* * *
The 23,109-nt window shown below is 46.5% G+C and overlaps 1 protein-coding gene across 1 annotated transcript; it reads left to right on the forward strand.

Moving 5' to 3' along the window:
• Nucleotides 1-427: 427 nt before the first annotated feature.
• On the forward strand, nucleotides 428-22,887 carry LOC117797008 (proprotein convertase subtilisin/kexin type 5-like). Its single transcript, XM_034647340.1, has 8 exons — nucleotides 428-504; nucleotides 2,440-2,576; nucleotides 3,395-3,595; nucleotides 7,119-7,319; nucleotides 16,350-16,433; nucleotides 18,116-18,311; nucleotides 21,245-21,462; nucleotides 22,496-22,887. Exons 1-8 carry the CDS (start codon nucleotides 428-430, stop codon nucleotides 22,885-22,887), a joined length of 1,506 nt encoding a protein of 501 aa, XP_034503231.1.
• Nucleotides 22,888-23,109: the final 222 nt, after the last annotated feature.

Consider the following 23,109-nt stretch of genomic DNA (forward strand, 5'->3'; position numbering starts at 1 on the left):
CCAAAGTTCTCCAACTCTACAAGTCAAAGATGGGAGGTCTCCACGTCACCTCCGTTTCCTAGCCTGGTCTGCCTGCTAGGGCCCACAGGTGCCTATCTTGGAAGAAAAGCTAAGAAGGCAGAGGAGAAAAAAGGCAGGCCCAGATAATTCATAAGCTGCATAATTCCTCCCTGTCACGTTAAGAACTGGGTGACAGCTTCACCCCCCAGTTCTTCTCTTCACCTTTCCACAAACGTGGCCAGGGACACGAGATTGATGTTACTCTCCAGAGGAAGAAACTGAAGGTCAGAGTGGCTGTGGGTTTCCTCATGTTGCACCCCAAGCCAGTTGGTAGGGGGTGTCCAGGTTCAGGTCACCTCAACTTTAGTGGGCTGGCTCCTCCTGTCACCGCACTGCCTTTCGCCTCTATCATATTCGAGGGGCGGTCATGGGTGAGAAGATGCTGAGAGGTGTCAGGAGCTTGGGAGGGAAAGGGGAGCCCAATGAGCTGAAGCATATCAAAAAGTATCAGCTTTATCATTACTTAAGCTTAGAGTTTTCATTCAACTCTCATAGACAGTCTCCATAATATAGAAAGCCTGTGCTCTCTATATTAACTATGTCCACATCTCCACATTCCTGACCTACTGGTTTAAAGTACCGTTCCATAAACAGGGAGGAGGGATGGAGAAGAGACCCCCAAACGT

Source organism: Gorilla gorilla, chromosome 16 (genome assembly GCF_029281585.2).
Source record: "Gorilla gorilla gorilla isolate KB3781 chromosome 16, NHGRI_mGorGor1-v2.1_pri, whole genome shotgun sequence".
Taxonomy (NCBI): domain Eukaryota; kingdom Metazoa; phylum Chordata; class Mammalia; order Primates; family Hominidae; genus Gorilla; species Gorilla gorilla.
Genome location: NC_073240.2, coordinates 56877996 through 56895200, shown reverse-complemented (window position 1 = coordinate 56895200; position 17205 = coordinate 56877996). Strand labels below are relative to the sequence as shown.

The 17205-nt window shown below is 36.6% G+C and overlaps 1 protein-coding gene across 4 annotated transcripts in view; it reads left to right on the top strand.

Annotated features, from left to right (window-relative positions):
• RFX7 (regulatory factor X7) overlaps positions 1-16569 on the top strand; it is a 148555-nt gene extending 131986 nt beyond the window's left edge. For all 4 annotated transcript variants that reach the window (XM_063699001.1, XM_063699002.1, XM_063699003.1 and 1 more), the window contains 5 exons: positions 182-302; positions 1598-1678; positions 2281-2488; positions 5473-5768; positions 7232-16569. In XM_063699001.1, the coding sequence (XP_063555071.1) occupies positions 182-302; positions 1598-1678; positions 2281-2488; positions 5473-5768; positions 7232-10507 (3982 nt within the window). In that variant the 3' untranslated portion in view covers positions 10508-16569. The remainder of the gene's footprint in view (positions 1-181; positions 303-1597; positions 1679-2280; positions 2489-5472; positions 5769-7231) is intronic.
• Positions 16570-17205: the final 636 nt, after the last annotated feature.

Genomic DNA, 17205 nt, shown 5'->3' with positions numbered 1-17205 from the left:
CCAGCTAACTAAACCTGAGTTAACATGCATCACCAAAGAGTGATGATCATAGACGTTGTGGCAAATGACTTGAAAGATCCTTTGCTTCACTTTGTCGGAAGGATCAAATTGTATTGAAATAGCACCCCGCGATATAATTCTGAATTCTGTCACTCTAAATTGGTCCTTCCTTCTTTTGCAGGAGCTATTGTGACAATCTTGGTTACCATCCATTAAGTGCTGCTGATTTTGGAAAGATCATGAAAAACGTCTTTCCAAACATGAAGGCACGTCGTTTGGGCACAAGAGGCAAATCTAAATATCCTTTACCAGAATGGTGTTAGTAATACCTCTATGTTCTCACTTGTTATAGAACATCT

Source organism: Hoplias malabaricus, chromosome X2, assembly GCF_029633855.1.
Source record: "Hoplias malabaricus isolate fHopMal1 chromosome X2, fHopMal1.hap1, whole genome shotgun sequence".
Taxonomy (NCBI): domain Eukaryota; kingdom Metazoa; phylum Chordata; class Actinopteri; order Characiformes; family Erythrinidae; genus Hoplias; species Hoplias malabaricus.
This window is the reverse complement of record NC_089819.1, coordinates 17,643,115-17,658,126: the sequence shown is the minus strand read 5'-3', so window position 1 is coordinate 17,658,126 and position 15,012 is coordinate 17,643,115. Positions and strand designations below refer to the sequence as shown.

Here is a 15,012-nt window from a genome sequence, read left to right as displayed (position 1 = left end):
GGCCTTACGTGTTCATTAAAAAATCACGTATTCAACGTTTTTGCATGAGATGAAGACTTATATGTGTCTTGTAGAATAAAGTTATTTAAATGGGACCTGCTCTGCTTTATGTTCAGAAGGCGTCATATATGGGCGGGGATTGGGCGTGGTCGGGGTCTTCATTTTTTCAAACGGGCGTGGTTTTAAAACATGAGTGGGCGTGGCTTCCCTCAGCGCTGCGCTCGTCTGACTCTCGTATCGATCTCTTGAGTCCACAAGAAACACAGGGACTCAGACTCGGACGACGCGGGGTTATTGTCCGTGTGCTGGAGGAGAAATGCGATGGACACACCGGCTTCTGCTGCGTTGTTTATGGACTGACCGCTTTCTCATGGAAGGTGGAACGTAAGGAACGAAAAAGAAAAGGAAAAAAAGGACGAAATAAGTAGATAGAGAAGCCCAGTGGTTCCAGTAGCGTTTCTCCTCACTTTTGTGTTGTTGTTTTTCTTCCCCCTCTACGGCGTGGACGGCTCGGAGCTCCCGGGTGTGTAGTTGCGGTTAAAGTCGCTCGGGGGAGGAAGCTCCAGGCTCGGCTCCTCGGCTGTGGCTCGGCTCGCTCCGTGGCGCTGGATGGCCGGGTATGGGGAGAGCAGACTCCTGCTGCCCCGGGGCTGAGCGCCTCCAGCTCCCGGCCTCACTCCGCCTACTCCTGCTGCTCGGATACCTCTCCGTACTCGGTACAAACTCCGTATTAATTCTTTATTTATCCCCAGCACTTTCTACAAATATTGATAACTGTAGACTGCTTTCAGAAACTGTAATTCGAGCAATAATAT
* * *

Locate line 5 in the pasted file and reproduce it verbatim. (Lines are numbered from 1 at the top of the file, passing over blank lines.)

• Nucleotides 22,888-23,109: the final 222 nt, after the last annotated feature.